30 August 2015

Gold Coming Off the LBMA Spiked Last Week

There was a interesting spike in physical gold activity last week on the LBMA.

It could be some seasonal phenomenon connected with the end of August and the approach of the prime season for gold.

But it also seems consistent with the 'tension on the tape' that I have been seeing.  And a number of little indicators and some interesting things, like the generally 'well informed' Goldman taking delivery of gold at the Comex for their house account.

One outcome of this increase in physical gold flows *might* be the realization of the cup and handle bottom formation on the gold chart, and a quick run to target around the 1250 to 1270 area.   And depending on what else goes with it, that might just be for openers.

Or it might once again be ignored and come to nothing.

But it does seem that the gold flows from the West to the markets in China and India are intensifying at these prices based on a number of diverse data points.

One cause of this could be a divergence between the paper price of gold with leverage and the actual physical markets because the price of gold as set in London and New York is below the clearing price in dollars as part of a momentum trend in the forex markets.

If a commodity price is set below the natural clearing price, one would expect to see the demand for the real underlying asset increasing.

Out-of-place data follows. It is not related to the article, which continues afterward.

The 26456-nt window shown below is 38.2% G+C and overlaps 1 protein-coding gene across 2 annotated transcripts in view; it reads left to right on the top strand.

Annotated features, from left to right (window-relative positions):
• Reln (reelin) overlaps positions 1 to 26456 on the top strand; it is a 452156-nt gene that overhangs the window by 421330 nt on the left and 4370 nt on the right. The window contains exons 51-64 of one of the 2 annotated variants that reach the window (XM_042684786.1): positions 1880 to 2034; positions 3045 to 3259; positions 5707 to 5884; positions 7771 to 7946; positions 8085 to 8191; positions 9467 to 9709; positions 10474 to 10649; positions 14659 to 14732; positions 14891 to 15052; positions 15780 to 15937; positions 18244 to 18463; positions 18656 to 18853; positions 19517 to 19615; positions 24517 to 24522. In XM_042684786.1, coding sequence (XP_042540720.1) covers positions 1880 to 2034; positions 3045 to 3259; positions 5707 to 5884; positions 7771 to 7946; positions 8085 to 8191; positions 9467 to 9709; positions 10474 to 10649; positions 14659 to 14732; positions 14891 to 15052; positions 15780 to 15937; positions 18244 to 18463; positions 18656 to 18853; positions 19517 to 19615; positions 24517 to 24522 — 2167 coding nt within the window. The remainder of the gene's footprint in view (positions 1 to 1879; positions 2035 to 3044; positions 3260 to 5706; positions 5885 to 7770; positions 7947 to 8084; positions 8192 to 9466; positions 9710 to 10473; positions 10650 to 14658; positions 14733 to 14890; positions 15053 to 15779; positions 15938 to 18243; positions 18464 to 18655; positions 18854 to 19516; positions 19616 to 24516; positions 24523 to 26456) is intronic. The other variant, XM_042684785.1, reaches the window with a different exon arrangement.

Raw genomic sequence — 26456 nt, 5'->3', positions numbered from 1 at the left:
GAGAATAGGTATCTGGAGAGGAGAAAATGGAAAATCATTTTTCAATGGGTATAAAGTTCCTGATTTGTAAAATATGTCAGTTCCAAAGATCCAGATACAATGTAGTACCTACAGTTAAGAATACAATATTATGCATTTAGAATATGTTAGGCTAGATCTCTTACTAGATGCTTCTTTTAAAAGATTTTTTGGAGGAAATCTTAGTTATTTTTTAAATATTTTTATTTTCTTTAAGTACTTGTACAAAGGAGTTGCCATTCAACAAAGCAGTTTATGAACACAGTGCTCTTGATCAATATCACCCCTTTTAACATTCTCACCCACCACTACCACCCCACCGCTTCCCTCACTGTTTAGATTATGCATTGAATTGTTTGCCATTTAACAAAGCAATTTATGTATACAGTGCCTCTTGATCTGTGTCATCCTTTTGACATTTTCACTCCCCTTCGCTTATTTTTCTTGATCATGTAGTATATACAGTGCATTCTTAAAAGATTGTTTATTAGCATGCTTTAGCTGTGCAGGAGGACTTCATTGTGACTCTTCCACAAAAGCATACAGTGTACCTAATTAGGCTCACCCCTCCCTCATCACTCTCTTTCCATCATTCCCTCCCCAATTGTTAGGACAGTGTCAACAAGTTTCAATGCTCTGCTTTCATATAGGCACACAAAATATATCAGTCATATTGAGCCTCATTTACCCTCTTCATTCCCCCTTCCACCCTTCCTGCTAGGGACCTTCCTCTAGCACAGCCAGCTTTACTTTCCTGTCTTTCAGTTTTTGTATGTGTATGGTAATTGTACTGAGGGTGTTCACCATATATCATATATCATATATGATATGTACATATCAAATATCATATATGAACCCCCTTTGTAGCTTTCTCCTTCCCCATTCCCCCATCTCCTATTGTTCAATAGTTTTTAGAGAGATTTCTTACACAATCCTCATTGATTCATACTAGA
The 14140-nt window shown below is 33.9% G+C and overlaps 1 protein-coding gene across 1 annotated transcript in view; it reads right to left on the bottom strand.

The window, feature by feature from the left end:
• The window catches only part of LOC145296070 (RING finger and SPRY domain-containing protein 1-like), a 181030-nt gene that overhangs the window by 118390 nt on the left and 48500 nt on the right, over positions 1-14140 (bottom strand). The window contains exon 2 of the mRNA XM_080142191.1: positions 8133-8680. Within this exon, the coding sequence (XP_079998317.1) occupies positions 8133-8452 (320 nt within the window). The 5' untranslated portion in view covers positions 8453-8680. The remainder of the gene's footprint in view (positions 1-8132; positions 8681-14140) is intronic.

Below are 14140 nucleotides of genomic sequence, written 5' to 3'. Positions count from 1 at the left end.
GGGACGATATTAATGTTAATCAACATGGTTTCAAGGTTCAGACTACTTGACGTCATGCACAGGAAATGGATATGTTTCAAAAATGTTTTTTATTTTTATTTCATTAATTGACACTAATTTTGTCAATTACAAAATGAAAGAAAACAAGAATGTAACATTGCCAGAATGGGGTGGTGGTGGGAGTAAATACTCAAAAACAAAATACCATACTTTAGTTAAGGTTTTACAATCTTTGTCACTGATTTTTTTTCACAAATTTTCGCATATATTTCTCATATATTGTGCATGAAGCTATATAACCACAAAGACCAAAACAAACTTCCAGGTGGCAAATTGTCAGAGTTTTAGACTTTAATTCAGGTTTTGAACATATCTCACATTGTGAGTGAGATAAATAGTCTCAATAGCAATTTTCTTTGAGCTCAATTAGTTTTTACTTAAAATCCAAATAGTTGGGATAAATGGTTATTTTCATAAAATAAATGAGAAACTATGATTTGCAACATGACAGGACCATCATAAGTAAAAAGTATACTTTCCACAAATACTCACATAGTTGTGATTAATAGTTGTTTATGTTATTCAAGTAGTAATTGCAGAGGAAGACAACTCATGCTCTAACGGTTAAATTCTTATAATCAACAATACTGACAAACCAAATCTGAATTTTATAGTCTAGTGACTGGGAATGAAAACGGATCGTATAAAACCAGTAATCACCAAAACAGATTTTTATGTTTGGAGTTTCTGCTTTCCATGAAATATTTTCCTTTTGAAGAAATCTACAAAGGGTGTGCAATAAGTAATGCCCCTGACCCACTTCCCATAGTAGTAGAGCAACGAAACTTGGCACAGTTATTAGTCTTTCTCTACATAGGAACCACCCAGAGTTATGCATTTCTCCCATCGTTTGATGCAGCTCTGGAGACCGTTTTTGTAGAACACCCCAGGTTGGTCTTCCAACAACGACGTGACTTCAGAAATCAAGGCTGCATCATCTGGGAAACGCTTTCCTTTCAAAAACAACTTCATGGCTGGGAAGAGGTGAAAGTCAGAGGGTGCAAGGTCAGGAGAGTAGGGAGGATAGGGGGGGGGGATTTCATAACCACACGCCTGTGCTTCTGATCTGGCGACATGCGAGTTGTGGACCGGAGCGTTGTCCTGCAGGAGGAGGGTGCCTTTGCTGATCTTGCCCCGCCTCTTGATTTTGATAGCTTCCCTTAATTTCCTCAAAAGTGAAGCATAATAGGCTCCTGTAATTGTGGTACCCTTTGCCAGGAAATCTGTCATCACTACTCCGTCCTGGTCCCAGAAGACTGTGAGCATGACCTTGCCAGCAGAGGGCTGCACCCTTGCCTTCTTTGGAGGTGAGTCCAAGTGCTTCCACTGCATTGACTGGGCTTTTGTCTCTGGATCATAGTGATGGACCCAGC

Those who flatly dismiss the possibility there can be such a divergence between the market price and the natural clearing price have not been paying attention to what has been going on in any number of rigged markets over the past few years.

The excessive speculation fueled by a surfeit of paper money in a few hands and slack regulation that permits the unsustainable reckless pyramiding of positions is a good contender for the theme of the last two decades.

For what it is worth, I am seeing what appear to be increasing signs of 'fragility' in the precious metals market.   And in a nutshell, I am thinking that we are seeing a bear market bottom.  Trends, especially in forex related markets, often tend to overshoot and overstay their time.

But like the proverbial search for the lost keys, we will find the end of this era of financial madness in the last crisis, and perhaps that will be the one that breaks the Banks.

The chart below was provided by Nick Laird at goldchartsrus.com.